New House leader to seek campus fix

? House Republicans on Monday elected as speaker conservative Melvin Neufeld, who said one of his top priorities will be addressing the issue of massive repairs at state universities.

“There’ll be a plan coming up that helps get things done,” Neufeld told reporters after his election to lead the House when the 2007 legislative session starts Jan. 8.

Higher education officials say the six public universities, including Kansas University, need $727 million to take care of a backlog of repairs and maintenance projects.

Neufeld, of Ingalls, declined to say how large of a plan he was contemplating. But he did say the proposal would not involve borrowing or a tax increase, indicating it likely would fall far short of the $727 million price tag.

“Whatever plan we come up with now will probably be like the highway plan where we designate exactly what projects get funded,” he said.

Neufeld also said the Legislature may look at increasing tuition for out-of-state students.

“Our in-state (students) pay a higher percentage compared to out-of-state tuition, compared to other states,” he said.

Neufeld then hurried off to a meeting with Gov. Kathleen Sebelius.

House GOP goes right

Monday’s election of Neufeld caps a long, colorful and controversial career in the House.

And even though the November election results produced a more moderate House, the Republican caucus went further to the right in selecting Neufeld, who was seen as the most conservative of the three speaker candidates, which included Mike O’Neal of Hutchinson and Kenny Wilk of Lansing.

The contest was to replace Doug Mays, of Topeka, who is retiring from the House.

Neufeld, a farmer, first was elected to the House in 1984. As chairman of the House Appropriations Committee, he has become a knowledgeable and tough budget negotiator.

In 1994, Neufeld grabbed headlines when he was accused of blackmailing a legislator on a House vote by calling the legislator’s wife about allegations of sexual misconduct. Neufeld acknowledged making the call but said he wasn’t trying to blackmail anyone.

The case never went to trial because the Kansas Supreme Court ruled that lawmakers have wide constitutional protections in what they can say about other legislators.

In recent years, Neufeld has fought Sebelius’ initiatives to increase higher education spending and expand health care.

Wins on second ballot

On Monday, Neufeld was portrayed by his supporters as a straight-shooter with invaluable institutional knowledge of state government.

“His yes means yes and his no means no,” said Rep. Arlen Siegfried, R-Olathe.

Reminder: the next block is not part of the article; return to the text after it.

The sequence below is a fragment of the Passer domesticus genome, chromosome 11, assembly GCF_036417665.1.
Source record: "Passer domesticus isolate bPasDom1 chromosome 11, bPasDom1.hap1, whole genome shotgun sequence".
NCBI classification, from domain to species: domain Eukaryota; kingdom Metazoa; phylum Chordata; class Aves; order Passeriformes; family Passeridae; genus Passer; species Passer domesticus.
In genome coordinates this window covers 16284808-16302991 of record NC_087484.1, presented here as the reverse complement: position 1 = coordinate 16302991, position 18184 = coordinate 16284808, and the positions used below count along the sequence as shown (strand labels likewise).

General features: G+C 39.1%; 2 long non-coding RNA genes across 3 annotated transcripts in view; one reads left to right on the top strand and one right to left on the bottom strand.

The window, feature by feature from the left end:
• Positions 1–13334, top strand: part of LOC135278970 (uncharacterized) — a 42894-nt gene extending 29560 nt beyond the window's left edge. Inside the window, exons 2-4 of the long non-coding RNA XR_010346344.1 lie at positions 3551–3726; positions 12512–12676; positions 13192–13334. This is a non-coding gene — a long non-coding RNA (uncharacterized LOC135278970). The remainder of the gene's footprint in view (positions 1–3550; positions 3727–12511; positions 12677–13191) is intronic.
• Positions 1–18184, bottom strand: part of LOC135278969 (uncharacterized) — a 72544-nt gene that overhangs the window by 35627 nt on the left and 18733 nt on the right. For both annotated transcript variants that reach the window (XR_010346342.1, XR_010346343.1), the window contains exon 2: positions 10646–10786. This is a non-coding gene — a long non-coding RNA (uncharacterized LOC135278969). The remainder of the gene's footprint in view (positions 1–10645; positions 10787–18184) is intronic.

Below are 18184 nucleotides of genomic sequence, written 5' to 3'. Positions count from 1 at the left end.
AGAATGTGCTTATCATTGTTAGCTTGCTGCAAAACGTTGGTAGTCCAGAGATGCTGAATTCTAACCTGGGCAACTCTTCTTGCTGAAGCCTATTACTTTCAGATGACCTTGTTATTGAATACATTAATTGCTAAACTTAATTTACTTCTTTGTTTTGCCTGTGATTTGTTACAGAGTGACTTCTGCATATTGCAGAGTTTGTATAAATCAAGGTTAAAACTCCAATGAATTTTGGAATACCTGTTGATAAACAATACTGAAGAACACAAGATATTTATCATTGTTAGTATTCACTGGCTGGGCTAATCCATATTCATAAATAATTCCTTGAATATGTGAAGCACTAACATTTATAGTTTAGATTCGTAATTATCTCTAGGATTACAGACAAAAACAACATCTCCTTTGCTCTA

The speaker is selected by the majority party in secret ballot. All 78 House Republicans voted.

In the first round, Neufeld received 29 votes; Wilk had 25, and O’Neal, 24. In the second round, Neufeld defeated Wilk 47-31. He was then approved by acclamation.

His official designation as speaker will occur when the session starts.

The outcome is important to Kansans statewide because of the speaker’s power.

The speaker appoints committee chairmen and women and can in most cases kill or push through legislation that he feels strongly about. The office also helps controls the flow of bills, which can determine their outcome.

Neufeld said he hadn’t spoken with anyone about committee appointments.

Rep. Tom Sloan, R-Lawrence, and chairman of the House Higher Education Committee, said: “The newly elected officers say they want to bring the caucus together and advance good public policy. I certainly hope there is a role for my voice in that endeavor.”

The speaker also is part of the Statehouse leadership team, which includes Sebelius, a Democrat who easily won re-election last month, and Senate President Steve Morris, a moderate Republican who presides over a sharply divided caucus.

House Minority Leader Dennis McKinney, D-Greensburg, said he was hopeful Neufeld would keep an open mind.

“He’s been willing to listen to people from different backgrounds in the past, and I think he’ll continue to do that in the future,” McKinney said.

Neufeld said he will work with those against a “common enemy,” which he described as “poor public policy that prevents Kansans from becoming all they can be.”

Later, when asked to describe his management style, Neufeld joked: “Management is probably like herding buffalo. In the Legislature, you can drive them anywhere they want to go, so you just have to know where they want to go.”